“The content is horrific but the way you present the content it’s a comedy,” he said. “I was trying to make a comedy.”
Mr Galea said when read in context, the document would obviously have been satire to readers.
He had hoped people would have found it “hilarious” and passed it onto others.
“I’d intended to include disclaimers every couple of pages, which would be taking the piss out of the content … taking the piss out of everyone and everything,” he said.
Police allege Trades Hall in Carlton was among Mr Galea’s targets, along with the Resistance Centre in Swanston Street and the Melbourne Anarchist Club.
Mr Galea said he took photographs of the Melbourne Anarchist Club in Northcote because he suspected the organisation was involved in burning Australian flags, and he wanted to catch any flag-burners and enact a citizen’s arrest.
He passed the photographs and a map to an associate but denied it was for the purpose of violence.
Instead, he said, his fictional plan included gaining access to the club via underground stormwater drains, in expectation the plan would be passed onto police from an informer.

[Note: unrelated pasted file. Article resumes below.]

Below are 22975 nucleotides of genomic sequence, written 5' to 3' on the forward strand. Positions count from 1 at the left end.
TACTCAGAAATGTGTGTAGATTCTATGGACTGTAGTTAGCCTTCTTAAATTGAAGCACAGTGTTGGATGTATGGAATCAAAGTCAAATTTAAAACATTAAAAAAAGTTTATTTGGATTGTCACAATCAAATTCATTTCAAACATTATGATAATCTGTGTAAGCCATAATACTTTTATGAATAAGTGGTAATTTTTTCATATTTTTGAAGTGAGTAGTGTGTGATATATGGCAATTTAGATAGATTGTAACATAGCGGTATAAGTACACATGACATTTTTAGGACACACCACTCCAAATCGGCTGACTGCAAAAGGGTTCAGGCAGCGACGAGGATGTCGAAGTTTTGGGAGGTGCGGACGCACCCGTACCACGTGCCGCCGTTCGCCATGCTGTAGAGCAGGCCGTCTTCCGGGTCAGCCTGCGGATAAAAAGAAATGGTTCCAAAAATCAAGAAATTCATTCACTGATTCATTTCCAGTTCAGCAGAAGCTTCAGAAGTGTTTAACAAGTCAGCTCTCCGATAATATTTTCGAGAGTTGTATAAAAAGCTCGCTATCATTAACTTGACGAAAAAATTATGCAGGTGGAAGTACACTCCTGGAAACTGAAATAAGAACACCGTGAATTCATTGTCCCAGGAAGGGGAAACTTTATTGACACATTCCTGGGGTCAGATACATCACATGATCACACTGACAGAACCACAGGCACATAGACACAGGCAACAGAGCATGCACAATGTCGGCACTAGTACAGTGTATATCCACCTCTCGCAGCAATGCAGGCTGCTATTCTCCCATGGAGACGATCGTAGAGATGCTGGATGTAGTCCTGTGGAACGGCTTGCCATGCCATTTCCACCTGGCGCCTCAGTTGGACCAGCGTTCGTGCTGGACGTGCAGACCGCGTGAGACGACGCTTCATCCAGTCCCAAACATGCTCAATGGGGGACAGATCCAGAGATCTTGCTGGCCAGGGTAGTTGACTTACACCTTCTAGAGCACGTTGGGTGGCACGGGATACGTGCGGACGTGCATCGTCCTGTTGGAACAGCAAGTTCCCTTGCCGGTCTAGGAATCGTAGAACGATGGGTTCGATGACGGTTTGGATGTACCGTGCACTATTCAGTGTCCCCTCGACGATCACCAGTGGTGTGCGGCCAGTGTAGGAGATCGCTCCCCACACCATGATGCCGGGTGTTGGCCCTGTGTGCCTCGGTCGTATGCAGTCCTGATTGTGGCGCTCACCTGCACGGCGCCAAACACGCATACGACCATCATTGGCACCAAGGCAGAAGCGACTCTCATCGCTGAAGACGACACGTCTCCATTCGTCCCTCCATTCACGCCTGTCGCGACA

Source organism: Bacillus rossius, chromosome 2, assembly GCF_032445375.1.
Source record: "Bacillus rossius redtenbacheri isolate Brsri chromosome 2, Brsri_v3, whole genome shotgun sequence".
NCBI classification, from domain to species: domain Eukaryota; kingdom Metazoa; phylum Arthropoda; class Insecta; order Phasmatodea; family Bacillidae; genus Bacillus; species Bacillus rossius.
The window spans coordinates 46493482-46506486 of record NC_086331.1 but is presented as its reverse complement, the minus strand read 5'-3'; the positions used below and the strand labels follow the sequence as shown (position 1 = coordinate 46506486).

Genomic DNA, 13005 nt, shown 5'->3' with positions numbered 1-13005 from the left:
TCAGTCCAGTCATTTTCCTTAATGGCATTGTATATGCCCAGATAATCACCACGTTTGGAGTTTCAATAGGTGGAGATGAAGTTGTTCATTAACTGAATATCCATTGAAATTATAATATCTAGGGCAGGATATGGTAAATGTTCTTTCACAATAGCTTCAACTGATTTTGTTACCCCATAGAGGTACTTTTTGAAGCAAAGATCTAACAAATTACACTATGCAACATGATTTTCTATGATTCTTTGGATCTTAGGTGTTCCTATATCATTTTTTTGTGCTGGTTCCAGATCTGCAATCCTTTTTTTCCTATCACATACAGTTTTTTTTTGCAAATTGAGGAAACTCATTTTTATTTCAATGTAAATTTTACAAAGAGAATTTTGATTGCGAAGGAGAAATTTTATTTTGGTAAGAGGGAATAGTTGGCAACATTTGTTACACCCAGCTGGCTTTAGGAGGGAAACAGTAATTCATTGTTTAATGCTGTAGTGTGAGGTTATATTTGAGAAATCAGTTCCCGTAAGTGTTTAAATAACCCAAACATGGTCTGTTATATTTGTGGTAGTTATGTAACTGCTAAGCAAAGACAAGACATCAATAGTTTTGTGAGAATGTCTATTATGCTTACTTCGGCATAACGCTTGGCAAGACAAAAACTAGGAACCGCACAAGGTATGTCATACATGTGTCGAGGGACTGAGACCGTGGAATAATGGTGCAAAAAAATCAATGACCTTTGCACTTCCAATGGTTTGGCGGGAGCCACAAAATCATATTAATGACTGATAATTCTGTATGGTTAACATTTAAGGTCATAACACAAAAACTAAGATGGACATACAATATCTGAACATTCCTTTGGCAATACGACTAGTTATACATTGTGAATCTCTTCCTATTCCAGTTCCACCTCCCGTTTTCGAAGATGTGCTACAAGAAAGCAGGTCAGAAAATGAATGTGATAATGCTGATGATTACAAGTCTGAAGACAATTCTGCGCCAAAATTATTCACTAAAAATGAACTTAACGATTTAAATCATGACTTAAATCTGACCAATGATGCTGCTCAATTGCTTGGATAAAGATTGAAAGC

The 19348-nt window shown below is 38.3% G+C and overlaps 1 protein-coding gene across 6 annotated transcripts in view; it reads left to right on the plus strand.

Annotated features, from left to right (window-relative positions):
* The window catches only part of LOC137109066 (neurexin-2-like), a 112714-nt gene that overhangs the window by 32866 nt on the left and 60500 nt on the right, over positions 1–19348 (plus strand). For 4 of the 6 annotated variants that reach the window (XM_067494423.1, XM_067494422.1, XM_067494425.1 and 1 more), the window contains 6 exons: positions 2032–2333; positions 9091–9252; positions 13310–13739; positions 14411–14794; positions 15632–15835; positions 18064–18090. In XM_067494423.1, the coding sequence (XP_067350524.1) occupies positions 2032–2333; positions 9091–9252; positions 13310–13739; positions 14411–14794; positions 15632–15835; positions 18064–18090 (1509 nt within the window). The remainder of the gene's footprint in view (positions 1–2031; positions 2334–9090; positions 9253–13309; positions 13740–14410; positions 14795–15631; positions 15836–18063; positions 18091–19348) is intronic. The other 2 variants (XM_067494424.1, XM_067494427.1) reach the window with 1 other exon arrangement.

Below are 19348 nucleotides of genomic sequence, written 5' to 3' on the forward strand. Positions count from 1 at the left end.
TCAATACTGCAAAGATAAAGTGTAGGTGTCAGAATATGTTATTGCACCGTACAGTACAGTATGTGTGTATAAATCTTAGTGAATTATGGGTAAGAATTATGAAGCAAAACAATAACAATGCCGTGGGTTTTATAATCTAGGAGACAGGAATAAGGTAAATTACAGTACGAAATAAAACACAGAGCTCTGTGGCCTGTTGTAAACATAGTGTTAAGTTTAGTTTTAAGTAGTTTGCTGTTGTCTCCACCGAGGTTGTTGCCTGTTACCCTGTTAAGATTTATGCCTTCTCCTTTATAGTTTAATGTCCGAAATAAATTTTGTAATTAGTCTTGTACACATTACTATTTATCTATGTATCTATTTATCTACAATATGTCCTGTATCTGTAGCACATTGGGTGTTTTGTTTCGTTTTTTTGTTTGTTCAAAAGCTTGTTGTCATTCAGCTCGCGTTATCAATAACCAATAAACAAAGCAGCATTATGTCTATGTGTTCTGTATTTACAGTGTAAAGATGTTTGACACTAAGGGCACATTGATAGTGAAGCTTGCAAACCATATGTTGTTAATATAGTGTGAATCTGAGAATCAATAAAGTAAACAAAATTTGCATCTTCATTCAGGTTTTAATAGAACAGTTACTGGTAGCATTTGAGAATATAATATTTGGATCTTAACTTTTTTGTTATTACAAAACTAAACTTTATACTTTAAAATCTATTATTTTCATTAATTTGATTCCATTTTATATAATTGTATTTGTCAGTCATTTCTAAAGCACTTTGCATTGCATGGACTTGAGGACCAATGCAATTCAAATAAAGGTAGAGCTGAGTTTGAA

He had hoped the fictional plan would weed out the informer within the ranks of right-wing organisations.
“I was trying to unearth a dog,” he said.
Mr Galea said a network of drains didn’t exist and he came up with the idea based on his knowledge of systems in Paris and New York.
“It was a combination of reading about the Catacombs and watching Teenage Mutant Ninja Turtles as a child,” he said.
Mr Galea said he had recreated scientific experiments, including building batteries and using mercury, based on his admiration for the late electrical engineer Nikola Tesla and the television program MythBusters.
But under questioning from his lawyer, Felicity Gerry, QC, he repeatedly denied he planned to use his knowledge in creating bombs, causing violence, inflicting a terror attack and hurting anyone.
He admitted to once damaging a building, but said he “accidentally” damaged a fuse box at his house.
Mr Galea said he became involved with Reclaim Australia out of concerns the formation of Islamic “enclaves” would lead to a rise in extremism and terror attacks that had happened overseas.
At times during his evidence he looked directly at the jury of 12 women and one man when discussing his opposition to a range of topics, including Nazism, socialism, the preparation of Halal food, Islam’s treatment of women and fires at churches.
He told the court he wanted to inform people about what was really happening in Australia, and said he would never draw on his passionate beliefs to commit violence.
“Of course not,” he said.
“You don’t defeat terrorism and genocide by going out and committing terrorism and genocide.”
Early in his evidence Ms Gerry asked Mr Galea about the state of his mental health.
“Couldn’t be better,” he replied.
The trial continues.
Adam Cooper joined The Age in 2011 after a decade with AAP. Email or tweet Adam with your news tips.